Complete Sentences: S + V
When we write technical, academic, or formal English, we must make sure to write complete sentences. A sentence is complete if it has at least one Subject and one Verb. (S+V). For example:
Mike studies Japanese everyday.
This is a complete sentence. “Mike” is the Subject and “studies” is the Verb. (“Japanese” is what Mike studies. We call this the “Object” of the verb: SVO) This type of verb is called a “Do” Verb. Another type of complete English sentence uses “Be” Verbs.
He is tired.
It is a complete sentence even though it is very short. In contrast, the following is not a complete sentence even though it is very long:
Because the train from Kochi Station was late due to heavy rains that often happen in June.
Q: Why is this not a complete sentence? What does it need?
[Pro Tip: Never start a sentence with “Because” or “So” unless you are very sure of what you are doing.]
Better Sentences: Flow
Good writing depends on sentences that flow like a river. They are easier to read and have usually have many fewer words. For example, these sentences do not flow:
I was a child.
I had a pet.
The pet was a dog.
The dog was little.
The dog’s name was “Goro.” (22 words)
Each of those sentences is very short, but has only one piece of real information. That’s a very inefficient and foolish way to write. It would be much better to combine these little sentences into one beautiful sentence that flows like river:
When I was child, I had a little pet dog named “Goro.” (12 words)
Now you try. Combine these short sentences into longer, more beautiful sentences.
- Braille is a system.
- The system is special.
- It is a system of writing.
- It is a system for reading.
- It is a system for people.
- The people are blind.
- The time was yesterday.
- Jack went to the store.
- He bought a banana.
- He bought some soy milk.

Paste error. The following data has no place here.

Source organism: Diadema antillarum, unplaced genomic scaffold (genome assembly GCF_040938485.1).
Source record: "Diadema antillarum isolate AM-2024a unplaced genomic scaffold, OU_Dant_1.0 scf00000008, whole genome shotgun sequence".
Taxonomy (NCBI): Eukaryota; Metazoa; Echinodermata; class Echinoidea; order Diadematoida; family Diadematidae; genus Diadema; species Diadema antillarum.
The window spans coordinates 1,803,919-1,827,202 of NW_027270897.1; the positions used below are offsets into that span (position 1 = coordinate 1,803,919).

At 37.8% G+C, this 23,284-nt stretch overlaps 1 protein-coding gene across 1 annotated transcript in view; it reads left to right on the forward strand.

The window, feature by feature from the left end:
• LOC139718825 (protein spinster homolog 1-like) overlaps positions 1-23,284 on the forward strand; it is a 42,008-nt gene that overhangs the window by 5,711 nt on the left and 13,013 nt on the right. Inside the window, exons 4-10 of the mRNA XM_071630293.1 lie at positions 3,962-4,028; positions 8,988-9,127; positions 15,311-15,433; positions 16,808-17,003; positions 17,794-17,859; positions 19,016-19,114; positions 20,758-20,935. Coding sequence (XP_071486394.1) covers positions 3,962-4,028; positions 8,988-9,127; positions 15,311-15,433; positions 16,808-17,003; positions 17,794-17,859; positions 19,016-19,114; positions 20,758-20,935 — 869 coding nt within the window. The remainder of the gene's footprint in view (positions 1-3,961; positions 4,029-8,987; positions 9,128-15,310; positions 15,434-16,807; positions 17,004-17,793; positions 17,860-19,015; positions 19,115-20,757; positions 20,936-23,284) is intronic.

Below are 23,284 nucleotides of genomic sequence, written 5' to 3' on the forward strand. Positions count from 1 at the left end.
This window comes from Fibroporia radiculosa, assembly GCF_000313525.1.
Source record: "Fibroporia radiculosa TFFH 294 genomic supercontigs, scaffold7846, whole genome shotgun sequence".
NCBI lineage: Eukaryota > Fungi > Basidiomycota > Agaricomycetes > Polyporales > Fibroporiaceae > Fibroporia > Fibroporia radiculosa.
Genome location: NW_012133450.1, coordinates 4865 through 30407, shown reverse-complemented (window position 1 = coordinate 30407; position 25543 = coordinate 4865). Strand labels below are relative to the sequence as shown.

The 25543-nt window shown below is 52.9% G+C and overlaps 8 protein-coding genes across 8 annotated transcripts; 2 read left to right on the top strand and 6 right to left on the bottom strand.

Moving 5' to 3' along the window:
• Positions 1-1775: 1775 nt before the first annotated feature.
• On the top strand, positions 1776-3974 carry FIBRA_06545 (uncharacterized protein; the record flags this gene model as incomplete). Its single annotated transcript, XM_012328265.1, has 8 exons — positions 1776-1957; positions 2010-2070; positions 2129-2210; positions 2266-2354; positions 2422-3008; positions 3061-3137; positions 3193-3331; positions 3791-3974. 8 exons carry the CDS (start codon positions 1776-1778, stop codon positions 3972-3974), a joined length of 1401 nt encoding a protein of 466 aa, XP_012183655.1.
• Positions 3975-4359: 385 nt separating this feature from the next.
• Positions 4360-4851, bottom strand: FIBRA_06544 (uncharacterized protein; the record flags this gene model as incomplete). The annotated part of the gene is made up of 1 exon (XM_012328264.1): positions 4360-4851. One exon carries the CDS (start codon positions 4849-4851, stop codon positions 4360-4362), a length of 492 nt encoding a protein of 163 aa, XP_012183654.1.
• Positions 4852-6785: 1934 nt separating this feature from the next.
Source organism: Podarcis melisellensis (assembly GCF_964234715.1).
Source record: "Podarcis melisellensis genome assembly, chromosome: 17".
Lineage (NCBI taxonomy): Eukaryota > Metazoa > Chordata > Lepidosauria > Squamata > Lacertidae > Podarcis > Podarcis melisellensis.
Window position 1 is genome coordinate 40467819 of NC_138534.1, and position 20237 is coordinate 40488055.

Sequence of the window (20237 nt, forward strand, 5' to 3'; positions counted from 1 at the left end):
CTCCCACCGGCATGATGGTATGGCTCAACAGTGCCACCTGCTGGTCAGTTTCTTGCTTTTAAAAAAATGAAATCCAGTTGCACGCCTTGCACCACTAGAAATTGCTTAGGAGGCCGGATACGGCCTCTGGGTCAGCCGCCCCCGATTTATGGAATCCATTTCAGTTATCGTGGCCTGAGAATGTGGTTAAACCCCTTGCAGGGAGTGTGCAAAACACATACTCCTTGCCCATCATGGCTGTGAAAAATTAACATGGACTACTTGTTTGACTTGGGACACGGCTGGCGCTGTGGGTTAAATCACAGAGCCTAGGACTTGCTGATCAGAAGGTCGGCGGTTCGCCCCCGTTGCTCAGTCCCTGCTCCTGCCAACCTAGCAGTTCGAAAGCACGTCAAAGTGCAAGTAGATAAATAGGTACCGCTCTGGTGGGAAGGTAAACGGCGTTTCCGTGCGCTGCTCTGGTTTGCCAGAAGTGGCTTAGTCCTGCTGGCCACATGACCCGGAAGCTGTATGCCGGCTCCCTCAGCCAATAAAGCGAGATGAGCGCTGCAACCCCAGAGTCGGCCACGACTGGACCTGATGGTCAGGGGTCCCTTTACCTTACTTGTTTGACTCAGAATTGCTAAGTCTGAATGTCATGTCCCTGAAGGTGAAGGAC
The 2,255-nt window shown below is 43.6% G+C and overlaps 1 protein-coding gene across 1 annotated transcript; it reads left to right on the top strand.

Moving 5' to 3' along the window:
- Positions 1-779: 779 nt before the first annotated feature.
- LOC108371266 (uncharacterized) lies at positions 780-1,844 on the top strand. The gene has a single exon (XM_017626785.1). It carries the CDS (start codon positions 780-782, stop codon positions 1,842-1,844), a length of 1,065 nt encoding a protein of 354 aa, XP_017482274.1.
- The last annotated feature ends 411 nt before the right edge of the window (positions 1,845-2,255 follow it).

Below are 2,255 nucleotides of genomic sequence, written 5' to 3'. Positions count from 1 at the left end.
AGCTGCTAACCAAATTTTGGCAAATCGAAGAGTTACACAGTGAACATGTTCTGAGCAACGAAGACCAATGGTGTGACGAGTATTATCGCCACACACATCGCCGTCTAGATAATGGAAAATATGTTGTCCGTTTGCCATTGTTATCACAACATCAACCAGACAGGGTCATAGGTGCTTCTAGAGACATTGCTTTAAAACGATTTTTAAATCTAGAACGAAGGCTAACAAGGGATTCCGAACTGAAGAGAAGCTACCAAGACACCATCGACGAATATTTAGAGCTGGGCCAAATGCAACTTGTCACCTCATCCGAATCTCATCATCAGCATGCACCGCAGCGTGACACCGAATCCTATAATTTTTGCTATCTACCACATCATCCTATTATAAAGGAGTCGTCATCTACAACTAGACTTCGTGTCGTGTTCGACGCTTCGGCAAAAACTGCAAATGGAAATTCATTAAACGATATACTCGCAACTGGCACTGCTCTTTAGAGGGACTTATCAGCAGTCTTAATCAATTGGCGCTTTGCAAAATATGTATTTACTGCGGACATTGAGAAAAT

- It was for the party. The party is tonight.
- Jim Thorpe won medals.
- The medals were Olympic medals.
- They were gold medals.
- He won them in 1912.
- He was not allowed to keep the medals.
- Kochi has mountains.
- There many mountains.
- The mountains are beautiful.
- These mountains attract trekkers.
- These trekkers are from all over Japan.
- Imoten is a snack.
- It is a snack from Kochi.
- It is especially popular.
- Tourist often buy it.
- They buy it at Sunday Market.
- I practiced my speech.
- I did this with my notes.
- I did this in front of a mirror.
- I did this in front of my cat.
- I did this in front of my boyfriend.
- Film acting begins with a screenplay.
- The screenplay includes all the written information.
- The information is about the set and the actors’ dialogues.
- The screenplay grows into a movie.
[Notes: The following sentences are not in order. Change these into no more than 5 sentences.]
- My friend said, “You said let’s meet outside Lawson.”
- I felt impatient.
- My friend didn’t come for a long time.
- I was reading a comic book.
- I was waiting for my friend at Lawson.
- I asked my friend, “What are you doing out here?”
- I was surprised.
- I saw my friend standing outside.
- I went out of the store.
Homework (due next class): Write up your partner introduction in complete sentences in as few words as possible.